The Student Playlist

Showcasing the Best New Music, Curating the Classics

The Top 200 Albums of the 1990s

  1. Leftfield – Leftism (1995) (Hard Hands / Columbia)

It was feverishly anticipated and took the best part of two years to arrive, but Leftism was merely the formal coronation of Neil Barnes and Paul Daley as the kings of British house music, something that critics and hardened dance fans had known for some time. Containing new tracks and re-worked versions of the cult singles that had made Leftfield so highly rated ever since they had collaborated with the legendary John Lydon on the inflammatory ‘Open Up’ back in 1993, Leftism was an intense melting pot of globally-sourced sounds to stir the heart (‘Melt’ and ‘Inspection (Check One)’) as well as ribcage-shaking beats and bass to leave to you weak at the knees (the incredible drops on ‘Release The Pressure’ and ‘Original’). It may have been a dance album in format, but the genre-crossing spirit and scope of imagination displayed on Leftism proved that house music could translate to a full-length listening experience. (LISTEN)

  1. Public Enemy – Fear Of A Black Planet (1990) (Def Jam / Columbia)

1988’s It Takes A Nation Of Millions To Hold Us Back had made Chuck D, Flavor Flav, Professor Griff and Terminator X into cult heroes, delivering seething political screeds and consciousness lectures while the rest of the world treated hip-hop as a party-jam novelty, but mainstream popularity – in short, a hit – still eluded them. That all changed when director Spike Lee commissioned Public Enemy to record a track for his classic movie Do The Right Thing, and they delivered ‘Fight The Power’, an authority-defying signature song par excellence that inspired what would become their third album. Fear Of A Black Planet was a wild, swirling, densely layered album, touching upon black pop musical traditions at a frenetic pace with barely a pause for breath, with hard funk, soulful grooves, cool Motown horns, dub reggae, breakbeat… all swooping and dive-bombing around in the mix. Helping the public at large to see rap as a valid art form rather than a single-based novelty, world domination was theirs. (LISTEN)

  1. Björk – Post (1995) (One Little Indian)

With the title and cover art suggesting a homesickness for her native Iceland, as well as an internationalist embrace, Björk’s second album was a very different kind of masterpiece. Post transposed the pop magic of Debut (see #60) onto the kind of high-yield experimentation with which we now associate her. It’s an almost-complete move from the brilliance of her first album to 1998’s flawless, gleaming Homogenic, like seeing a 95%-completed skyscraper that still has the scaffolding around it, and the fact that you can still see the seams and the method of its construction makes it all the more fascinating. Recruiting some of the finest producers in dance, from Tricky to 808 State’s Graham Massey, Björk delivered a record of startling contrasts in mood and texture that nevertheless made sense as an avant-pop whole. Including the marvellously kitsch brass-fuelled ‘It’s Oh So Quiet’, a sore thumb in a sequence of cutting-edge electronica and dance, Post was totally spectacular. (LISTEN)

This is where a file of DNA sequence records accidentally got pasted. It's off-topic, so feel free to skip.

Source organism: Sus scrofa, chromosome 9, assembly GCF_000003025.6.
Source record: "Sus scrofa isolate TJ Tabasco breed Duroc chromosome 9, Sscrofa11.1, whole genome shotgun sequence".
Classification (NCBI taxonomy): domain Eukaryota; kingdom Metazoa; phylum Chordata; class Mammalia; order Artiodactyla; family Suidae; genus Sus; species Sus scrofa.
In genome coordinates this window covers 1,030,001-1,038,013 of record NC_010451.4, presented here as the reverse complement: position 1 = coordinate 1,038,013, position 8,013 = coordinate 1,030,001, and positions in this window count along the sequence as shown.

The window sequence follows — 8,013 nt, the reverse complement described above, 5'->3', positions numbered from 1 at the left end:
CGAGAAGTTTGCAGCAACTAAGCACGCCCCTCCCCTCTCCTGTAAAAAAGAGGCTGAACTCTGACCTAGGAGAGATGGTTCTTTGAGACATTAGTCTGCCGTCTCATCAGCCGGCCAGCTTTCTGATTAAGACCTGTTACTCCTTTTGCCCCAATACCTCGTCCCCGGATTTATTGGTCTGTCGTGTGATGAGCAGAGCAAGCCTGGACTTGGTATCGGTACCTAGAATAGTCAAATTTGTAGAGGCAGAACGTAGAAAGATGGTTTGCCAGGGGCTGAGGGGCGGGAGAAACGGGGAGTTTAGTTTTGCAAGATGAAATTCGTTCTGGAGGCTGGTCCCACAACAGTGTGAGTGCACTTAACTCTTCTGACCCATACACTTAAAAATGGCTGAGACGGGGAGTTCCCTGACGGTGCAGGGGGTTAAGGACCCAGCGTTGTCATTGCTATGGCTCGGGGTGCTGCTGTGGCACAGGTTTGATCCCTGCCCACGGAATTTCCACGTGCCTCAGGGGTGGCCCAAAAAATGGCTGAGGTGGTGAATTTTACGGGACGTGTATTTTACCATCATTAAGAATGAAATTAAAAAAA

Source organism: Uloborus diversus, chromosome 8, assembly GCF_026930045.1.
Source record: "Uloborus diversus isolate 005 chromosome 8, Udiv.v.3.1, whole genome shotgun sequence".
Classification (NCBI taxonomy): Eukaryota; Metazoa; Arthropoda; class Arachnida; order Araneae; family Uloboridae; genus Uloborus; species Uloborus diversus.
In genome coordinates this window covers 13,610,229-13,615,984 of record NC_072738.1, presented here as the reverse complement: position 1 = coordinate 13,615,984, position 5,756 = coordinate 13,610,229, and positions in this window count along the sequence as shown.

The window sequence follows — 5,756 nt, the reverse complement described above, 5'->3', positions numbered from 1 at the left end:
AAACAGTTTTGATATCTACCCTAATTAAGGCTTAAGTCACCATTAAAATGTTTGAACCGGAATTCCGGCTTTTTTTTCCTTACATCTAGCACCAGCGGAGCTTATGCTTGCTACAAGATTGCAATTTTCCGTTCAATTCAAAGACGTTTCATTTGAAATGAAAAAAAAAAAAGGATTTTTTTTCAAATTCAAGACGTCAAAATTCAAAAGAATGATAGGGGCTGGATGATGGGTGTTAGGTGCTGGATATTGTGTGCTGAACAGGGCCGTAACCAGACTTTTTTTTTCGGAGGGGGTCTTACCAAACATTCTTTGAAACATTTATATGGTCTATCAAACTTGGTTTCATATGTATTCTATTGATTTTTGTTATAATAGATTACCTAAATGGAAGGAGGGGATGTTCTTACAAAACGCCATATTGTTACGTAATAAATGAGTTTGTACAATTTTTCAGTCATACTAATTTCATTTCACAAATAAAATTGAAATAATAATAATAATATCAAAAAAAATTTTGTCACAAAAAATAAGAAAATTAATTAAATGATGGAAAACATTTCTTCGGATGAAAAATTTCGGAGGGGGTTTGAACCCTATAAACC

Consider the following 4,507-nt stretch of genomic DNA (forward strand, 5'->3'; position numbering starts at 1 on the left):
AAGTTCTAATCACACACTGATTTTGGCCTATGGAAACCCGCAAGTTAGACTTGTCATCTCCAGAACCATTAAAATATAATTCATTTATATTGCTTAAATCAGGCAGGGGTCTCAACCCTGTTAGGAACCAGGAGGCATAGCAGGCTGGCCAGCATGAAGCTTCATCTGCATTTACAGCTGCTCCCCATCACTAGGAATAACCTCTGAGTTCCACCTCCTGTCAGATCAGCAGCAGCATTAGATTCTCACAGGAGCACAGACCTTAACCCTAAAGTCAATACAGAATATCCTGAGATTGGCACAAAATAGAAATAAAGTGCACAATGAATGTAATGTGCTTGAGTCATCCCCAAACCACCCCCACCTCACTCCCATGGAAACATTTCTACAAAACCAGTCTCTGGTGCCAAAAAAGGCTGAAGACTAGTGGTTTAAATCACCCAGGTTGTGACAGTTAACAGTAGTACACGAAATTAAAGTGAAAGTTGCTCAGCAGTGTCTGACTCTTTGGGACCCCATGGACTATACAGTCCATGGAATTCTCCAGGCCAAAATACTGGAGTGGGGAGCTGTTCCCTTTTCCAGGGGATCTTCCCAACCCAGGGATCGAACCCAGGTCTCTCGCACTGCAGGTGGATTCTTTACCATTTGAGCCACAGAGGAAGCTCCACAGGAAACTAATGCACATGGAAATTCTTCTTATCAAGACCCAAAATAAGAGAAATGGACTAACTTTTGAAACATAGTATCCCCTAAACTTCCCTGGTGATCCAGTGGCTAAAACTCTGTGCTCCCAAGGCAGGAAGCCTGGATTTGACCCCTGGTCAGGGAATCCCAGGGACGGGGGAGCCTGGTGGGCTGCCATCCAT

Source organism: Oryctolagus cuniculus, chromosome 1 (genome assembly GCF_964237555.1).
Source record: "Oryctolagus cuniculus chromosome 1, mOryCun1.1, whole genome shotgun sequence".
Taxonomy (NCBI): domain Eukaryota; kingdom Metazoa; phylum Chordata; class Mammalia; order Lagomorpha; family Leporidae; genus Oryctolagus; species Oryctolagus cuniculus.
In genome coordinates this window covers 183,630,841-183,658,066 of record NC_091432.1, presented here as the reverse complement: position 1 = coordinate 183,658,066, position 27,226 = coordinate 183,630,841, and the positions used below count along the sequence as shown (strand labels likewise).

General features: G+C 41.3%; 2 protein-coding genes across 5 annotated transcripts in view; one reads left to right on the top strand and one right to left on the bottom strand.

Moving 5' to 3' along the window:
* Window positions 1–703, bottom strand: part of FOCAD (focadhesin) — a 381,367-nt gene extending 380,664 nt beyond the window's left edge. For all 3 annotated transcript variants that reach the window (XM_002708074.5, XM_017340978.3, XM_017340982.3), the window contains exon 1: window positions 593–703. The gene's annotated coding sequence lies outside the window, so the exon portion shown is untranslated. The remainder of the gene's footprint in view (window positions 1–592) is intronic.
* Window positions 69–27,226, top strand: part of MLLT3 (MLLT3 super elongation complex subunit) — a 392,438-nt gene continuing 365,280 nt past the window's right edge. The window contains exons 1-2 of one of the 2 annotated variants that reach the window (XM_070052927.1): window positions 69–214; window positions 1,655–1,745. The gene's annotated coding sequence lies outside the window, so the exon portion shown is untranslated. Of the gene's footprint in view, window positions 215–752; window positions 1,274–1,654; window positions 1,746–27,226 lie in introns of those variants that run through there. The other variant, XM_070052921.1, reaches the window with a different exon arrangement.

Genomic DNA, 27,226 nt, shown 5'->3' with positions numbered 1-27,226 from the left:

1. Suede – Dog Man Star (1994) (Nude)

Possibly the greatest flawed masterpiece in pop history, Suede’s second album was an unlikely triumph in the context of 1994. With Blur and Oasis-based Britpop in full flow, and with their mercurial guitarist and co-songwriter Bernard Butler fired most of the way through recording in acrimonious circumstances, their very survival was at stake, but Suede played on and went all in. From the hypnotic absurdist imagery of opener ‘Introducing The Band’ to the lavish orchestration of ‘Still Life’, Dog Man Star was often cosmically overblown in its sprawling portrayal of a grimy, paranoid dystopia, but was a riveting spectacle throughout. It shouldn’t have worked, but it did. A bold artistic gamble that shows Butler’s creative partnership and rivalry with singer Brett Anderson hotting up to the point where sparks fly, it underperformed at the time but quickly became a fan favourite, and is generally held to be Suede’s finest work. (LISTEN)

  1. Cocteau Twins – Heaven Or Las Vegas (1990) (4AD)

Proving that new parenthood doesn’t necessarily cause total burnout, the arrival of Liz Fraser and Robin Guthrie’s baby daughter proved to be the inspiration for Cocteau Twins’ career best, and what Ivo Watts-Russell described as 4AD’s finest ever album. Heaven Or Las Vegas is the warmest and most inviting of all of the Cocteaus’ back catalogue, indicated by the bold blues and reds of the artwork where previous works had been monochrome or sepia-tinted. A previously cryptic and mysterious band seemed to share a little of themselves for the first time, as Simon Raymonde’s rhythms and drum programming shared equal billing alongside some of Guthrie’s most distinctive guitar soundscapes on the likes of ‘Iceblink Luck’ and, for the first time, actual intelligible lyrics from Fraser! A perfect entry point to the Cocteau Twins, balancing pop accessibility with impressionism. (LISTEN)

  1. Liz Phair – Exile In Guyville (1993) (Matador)

Her name might not be widely known now, but indie singer-songwriter Liz Phair scored a significant cultural and critical hit with her debut album. Channelling the fears of young adulthood and of relationship breakdown and dissatisfaction into 18 taut, lo-fi productions set to quiet electric guitar and keyboards, Exile In Guyville seemed to be a lightning rod for a movement, spawning a wave of female imitators in American indie. The emotional forthrightness of the self-loathing ‘Fuck And Run’ and breakup anthem ‘6’1”’ were just the very best of a consistently clear-eyed and unflinching analysis. Phair herself was never able to match it, remaining modest about her accomplishment in later years, saying “I just wanted people who thought I was not worth talking to, to listen to me.” But that in itself said it all – Exile In Guyville was a timely feminine counter-point to the overwhelmingly male complaint-rock that increasingly characterised the American guitar scene as the Nineties advanced. (LISTEN)